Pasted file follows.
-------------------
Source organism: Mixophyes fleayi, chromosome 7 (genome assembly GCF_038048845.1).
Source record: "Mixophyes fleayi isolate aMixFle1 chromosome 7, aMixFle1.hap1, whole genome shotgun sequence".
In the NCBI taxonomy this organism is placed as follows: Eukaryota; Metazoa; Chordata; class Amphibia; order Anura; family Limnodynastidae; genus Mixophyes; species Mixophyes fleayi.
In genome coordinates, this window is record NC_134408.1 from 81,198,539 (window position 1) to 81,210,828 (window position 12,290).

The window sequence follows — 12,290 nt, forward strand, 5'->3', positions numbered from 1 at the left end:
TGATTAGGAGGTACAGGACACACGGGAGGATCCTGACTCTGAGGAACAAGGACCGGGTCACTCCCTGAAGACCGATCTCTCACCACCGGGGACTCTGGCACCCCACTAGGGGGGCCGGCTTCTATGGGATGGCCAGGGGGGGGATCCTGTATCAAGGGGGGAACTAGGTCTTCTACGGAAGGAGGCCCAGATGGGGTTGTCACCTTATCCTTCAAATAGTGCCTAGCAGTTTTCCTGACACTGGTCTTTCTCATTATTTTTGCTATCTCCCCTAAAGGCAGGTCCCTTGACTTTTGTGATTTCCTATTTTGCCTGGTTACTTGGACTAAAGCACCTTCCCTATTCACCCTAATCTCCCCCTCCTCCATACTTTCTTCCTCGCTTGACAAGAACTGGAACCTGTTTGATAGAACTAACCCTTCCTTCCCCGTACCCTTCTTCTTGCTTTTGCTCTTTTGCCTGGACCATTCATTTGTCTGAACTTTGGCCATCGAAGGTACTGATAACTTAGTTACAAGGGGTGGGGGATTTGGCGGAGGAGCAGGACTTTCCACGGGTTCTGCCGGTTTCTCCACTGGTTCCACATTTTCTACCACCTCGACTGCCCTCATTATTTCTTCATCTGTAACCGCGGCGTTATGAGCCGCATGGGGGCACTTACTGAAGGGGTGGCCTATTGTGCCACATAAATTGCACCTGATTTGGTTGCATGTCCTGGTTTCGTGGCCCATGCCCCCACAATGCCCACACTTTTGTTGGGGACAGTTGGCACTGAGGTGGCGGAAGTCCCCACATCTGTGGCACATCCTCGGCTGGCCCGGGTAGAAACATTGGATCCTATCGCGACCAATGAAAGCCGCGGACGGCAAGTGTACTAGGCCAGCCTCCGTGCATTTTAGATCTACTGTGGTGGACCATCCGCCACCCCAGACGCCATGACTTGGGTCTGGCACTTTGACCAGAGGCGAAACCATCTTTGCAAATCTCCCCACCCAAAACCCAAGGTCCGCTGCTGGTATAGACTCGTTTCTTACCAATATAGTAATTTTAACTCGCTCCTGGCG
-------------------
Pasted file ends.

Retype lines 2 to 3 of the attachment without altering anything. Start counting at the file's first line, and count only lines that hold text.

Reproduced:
Source record: "Mixophyes fleayi isolate aMixFle1 chromosome 7, aMixFle1.hap1, whole genome shotgun sequence".
In the NCBI taxonomy this organism is placed as follows: Eukaryota; Metazoa; Chordata; class Amphibia; order Anura; family Limnodynastidae; genus Mixophyes; species Mixophyes fleayi.